It turns out that artists have enjoyed screwing with people for millennia. Mural painters in Greece and Rome depicted windows and rooms on otherwise empty rooms to give illusory space to an abode. As one story goes, the artist Zeuxis painted grapes so realistic that birds flew down to peck at them. His rival Parrahasios bested him though: he invited Zeuxis to view his new painting, which appeared to be hidden behind a curtain. When Zeuxis attempted to push it aside, he discovered that the curtain was the painting. (LOLZ, PWNED BY FAKE CURTAINS.)
15th century Renaissance painters painted frescos of golden domes on flat ceilings, using forced perspective to create sham architecture. Later Renaissance painters used similar techniques to fool the viewer into seeing objects on flat space. In a manor house in Derbyshire, England, a violin and bow hang on a door; the door is real, the violin, bow and the metal peg from which it are all painted. (LOLZ, PWNED BY FAKE VIOLIN. They should totally put that in Downton Abbey.)
In the 19th century, illusionistic painting fell out of favor with critics, who decried it as imitating the most mundane aspects of life rather than transcending it. (One iconic trompe l’oeil painting by Pere Borrell del Caso depicts a young boy perched on the frame surrounding his canvas, looking for a chance to leap out of it. It’s titled Escapanda de la critica, or “Escaping Criticism.”) Despite critical scorn, the public still loved the sly trickery of trompe l’oeil paintings. They were beloved by the emerging middle class and bourgeoisie.
The “Art & Appetite” exhibit has a room dedicated solely to trompe l’oeil paintings. On one wall hangs For Sunday Dinner and Trophy of the Hunt by William Harnett. Side by the side, the paintings–of a plucked chicken and a dead rabbit–offer a sort of luminous realism. On another wall, though, hangs two paintings by De Scott Evans: Free Samples, Take One and The Irish Question.
Scott signed these paintings “S.S. David”, in an attempt to keep them separate from his career in genre paintings and portraits. Interestingly, his trompe l’oeil paintings have become far more popular since the artist’s death.
Both are extremely humble paintings of mundane objects. Unlike the Harnett paintings, Evans’ paintings have a subtle current of danger running through them. In Free Samples, Take One, a handful of peanuts are held behind a piece of broken glass. The canvas itself is painted all the way around, heightening the illusion that this is an actual container, and a piece of card with the title written on it is placed behind one of the broken pieces of glass.
The Irish Question is similarly painted to appear as a nicked and splintery piece of wood, and has another hand-written has been pinned to it. Two potatoes hang by a piece of thin twine, dangling over the edge.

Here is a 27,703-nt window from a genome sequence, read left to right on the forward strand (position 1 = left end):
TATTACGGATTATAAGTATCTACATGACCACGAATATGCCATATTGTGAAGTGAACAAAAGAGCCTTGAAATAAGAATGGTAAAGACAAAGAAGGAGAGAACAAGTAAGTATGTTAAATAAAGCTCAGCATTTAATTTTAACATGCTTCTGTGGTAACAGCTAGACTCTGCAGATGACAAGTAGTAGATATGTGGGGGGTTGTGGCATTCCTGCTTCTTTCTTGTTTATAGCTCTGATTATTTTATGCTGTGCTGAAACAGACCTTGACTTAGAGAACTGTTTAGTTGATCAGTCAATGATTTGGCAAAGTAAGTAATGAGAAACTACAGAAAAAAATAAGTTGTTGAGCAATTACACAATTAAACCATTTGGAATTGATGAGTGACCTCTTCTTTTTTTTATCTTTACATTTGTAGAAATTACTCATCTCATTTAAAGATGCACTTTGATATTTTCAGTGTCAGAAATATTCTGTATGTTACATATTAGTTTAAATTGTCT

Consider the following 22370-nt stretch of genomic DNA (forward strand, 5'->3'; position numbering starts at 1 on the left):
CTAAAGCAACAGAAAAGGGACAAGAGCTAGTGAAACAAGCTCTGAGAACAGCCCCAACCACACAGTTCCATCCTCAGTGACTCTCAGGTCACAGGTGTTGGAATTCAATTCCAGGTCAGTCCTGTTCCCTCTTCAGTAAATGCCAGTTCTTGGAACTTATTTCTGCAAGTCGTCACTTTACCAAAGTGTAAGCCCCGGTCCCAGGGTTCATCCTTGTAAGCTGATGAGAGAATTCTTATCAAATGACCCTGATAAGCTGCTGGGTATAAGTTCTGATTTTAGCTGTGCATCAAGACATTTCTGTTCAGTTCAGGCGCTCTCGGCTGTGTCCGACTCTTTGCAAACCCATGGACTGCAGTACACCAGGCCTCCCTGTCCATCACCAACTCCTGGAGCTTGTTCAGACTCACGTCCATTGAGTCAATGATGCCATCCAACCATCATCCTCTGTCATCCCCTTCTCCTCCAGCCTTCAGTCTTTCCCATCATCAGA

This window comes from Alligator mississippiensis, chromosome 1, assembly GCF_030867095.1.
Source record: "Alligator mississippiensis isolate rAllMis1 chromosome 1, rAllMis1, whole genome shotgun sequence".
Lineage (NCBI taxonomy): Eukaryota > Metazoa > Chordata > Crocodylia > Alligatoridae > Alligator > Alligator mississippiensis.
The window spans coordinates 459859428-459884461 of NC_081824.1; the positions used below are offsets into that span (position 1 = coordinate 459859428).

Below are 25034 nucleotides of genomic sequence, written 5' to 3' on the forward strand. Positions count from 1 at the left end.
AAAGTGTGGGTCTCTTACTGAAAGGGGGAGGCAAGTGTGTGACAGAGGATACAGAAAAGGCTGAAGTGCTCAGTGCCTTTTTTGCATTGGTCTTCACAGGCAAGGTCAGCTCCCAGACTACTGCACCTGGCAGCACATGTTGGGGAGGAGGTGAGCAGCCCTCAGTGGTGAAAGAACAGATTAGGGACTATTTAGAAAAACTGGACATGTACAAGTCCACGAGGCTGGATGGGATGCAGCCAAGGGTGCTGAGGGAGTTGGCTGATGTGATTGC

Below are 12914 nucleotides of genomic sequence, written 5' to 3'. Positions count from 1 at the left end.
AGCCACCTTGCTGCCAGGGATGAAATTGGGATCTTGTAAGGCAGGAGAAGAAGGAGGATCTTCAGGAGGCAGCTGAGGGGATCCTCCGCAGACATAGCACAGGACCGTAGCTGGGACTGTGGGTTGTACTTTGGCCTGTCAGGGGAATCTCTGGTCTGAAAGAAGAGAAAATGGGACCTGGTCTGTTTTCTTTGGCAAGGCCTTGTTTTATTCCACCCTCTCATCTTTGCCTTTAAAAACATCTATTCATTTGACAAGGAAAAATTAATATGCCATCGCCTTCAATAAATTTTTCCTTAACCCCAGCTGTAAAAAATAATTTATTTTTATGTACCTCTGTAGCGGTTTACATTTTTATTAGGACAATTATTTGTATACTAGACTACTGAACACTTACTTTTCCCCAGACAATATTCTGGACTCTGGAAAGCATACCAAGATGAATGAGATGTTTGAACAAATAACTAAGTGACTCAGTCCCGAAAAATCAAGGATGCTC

The Art Institute’s commentary on the two paintings emphasizes the sly political innuendo of both paintings. Free Samples, it suggests, offers commentary on racialized politics in America, as symbolized by the peanuts encased in the broken glass. Peanuts were primarily grown in the South by sharecropping black families and were primarily eaten by the poor as a cheap source of protein. The racial connection seems like a bit of a stretch to me, particularly because the artist painted similar pictures with different nuts, such as almonds.
The Irish Question’s political commentary is a little less of a stretch. “The Irish Question” refers to the 19th century debate over Irish home rule, independent of the colonial rulers of the British Empire. The Great Famine–partially caused by a blight on the potato crop, though terrible and even racist trade decisions by the British were equally to blame–decimated Ireland’s population, with approximately one million Irish dying from starvation, malnutrition, and other ills, and another million emigrating. A huge number of Irish immigrated to America, making the Irish Question relevant to American political audiences.
But how are we meant to interpret Evans’ painting of the hanged potatoes? The tone seems ominous, if sort of humorous. You can sort of imagine it hanging in a 19th century bar, which often commissioned trompe l’oeil paintings, and the sort of brilliant commentary it might inspire. “Oh, I get it. They’re potatoes, because they’re Irish. And a bunch of them starved a few decades ago because all their potatoes shriveled up. And now they want political autonomy or something. Hilarious, right? Yeah, I’ll take another High Life.”
Is this meant as a condemnation of the demand for Irish independence? Does it highlight the dire circumstances that gave rise to nationalism? And what are we to make of this other painting of hanging apples? (LOLZ, PWNED BY FAKE APPLES.) Without context, the paintings offer questions without any resolution and keep the artist’s politics as a conundrum.